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Turning change upside down

New analytical approaches provide powerful insights into organizational change.

Overview

Many executives believe organizational change is an inherently messy, chaotic process. Without a doubt, change can derail business. But that’s because leaders have been managing it using faulty assumptions and outdated mental models.

Today’s wealth of data and powerful analytics capabilities have uncovered predictable patterns of how organizational change unfolds. These insights enable executives to navigate around dangerous pitfalls. Leaders and managers can now base their decisions on hard data—namely, the experiences of hundreds of thousands of people who have undergone change programs—telling us exactly what’s worked in the past versus what hasn’t.

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Key Findings

Over the past 15 years, we have studied hundreds of major change initiatives involving nearly a million employees. Analysis of that data has helped to dispel many conventional myths, including the following:


Accenture Myth 1 Myth #1: Too much change, too fast, is destructive.

According to the data, the highest-performing groups actually thrive on change.

Accenture Myth 2 Myth #2: Change causes organizations to go off track.

In fact, 85 percent of groups that run into trouble had major underlying issues before implementing their change program.

Accenture Myth 3 Myth #3: Performance will dip during the early stages of change.

For high-performing groups, business performance rises continuously from the start of a change initiative to its end.

Accenture Myth 4 Myth #4: People need to understand any changes before committing to them.

High-performing groups actually work in reverse, with emotional commitment preceding intellectual understanding. In essence, people are willing to get on the bus even before they know where it’s headed.

Myths of Change

Organizations can become “change smart” by focusing on true performance drivers: leadership, process, vision and passion. They must also foster the ability to handle change — known as “fitness for change” — as part of the corporate culture.

In our Myths of Change podcast series, Accenture Strategy Managing Director Warren Parry debunks a few myths of change and offers suggestions for helping the workforce of the future effectively implement change.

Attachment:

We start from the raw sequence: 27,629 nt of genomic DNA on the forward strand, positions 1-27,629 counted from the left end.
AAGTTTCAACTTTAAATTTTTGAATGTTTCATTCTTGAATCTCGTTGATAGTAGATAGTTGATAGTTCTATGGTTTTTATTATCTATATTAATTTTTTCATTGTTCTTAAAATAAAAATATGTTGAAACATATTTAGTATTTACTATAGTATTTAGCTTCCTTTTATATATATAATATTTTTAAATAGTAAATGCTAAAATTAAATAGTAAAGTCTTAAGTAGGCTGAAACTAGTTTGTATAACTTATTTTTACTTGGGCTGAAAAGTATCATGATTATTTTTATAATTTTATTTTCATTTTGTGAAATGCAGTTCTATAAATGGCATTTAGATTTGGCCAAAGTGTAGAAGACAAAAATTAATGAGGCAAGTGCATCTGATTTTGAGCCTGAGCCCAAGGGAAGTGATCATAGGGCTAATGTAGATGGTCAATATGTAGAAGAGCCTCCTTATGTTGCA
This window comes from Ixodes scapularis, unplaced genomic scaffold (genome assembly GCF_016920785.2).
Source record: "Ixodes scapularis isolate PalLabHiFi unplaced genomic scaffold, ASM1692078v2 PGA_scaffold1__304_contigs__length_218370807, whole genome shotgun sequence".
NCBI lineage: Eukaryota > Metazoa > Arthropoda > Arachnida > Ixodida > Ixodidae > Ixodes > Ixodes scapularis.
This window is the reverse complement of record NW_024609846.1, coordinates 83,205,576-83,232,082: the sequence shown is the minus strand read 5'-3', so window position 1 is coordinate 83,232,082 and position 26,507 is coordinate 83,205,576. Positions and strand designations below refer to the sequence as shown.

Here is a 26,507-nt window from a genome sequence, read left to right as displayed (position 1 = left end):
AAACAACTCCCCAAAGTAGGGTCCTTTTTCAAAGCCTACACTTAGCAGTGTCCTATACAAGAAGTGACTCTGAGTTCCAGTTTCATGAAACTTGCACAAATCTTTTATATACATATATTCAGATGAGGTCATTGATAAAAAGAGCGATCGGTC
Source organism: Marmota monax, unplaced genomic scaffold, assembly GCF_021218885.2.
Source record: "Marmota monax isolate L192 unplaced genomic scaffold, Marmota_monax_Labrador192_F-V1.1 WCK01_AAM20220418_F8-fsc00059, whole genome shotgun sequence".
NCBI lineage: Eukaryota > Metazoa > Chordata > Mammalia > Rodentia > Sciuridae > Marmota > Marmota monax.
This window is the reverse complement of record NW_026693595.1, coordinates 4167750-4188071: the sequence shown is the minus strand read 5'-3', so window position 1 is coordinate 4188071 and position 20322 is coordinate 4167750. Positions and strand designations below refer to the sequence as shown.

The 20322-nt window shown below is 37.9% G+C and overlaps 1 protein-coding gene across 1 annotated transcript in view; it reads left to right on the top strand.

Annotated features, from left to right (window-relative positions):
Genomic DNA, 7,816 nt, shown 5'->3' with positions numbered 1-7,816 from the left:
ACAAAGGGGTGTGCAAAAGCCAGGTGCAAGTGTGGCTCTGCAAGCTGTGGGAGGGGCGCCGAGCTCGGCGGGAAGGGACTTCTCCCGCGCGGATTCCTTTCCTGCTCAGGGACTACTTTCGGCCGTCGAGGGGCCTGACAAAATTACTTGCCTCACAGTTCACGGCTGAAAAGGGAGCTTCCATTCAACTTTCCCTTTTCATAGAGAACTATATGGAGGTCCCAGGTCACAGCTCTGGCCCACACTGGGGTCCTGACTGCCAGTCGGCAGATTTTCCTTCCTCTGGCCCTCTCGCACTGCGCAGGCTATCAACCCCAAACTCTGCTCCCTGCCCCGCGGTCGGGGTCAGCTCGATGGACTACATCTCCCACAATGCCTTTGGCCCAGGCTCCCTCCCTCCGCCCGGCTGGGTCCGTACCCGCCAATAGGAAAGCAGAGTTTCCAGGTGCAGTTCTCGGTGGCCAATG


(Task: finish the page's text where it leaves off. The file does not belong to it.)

LISTEN TO OUR MYTHS OF CHANGE PODCAST SERIES

Recommendations

The use of sophisticated analytics and new digital approaches can now help organizations achieve two crucial goals:

  • Focus on what truly drives business performance in order to become “change smart.” This includes addressing people issues like leadership and employee emotions, because those are among the critical—yet often neglected—drivers of success.

  • Building change capability into the heart of the organization. Developing this “fitness for change” is now effectively becoming a requirement to be in business, as the workforce of the future will need to manage numerous change initiatives simultaneously.

Fitness for change is now simply a requirement to be in business—not something you pay attention to only when change comes along.

WARREN PARRY

Managing Director, Accenture Strategy

Big Change, Best Path

Accenture Strategy Managing Director Warren Parry has authored a new book titled 'Big Change, Best Path: Successfully Managing Organizational Change with Wisdom, Analytics and Insight' which explores this analytical approach to driving successful organizational change.

In the book, Warren challenges many of the long-held myths of change management, and shows how an entirely new way of managing change is now possible—from empirical benchmarking, to predictive approaches that highlight actions needed to keep a change program on track, to data visualization that shows how each part of an organization is responding.

This book presents a new vision for how organizations can become more agile and resilient in a fast-changing environment.

LEARN MORE


Authors
Accenture-Warren-Parry
Warren Parry
Managing Director 
Accenture Strategy, Talent & Organization 
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Accenture-Randy-Wandmacher
Randy Wandmacher
Managing Director 
Human Resources, Organization Change
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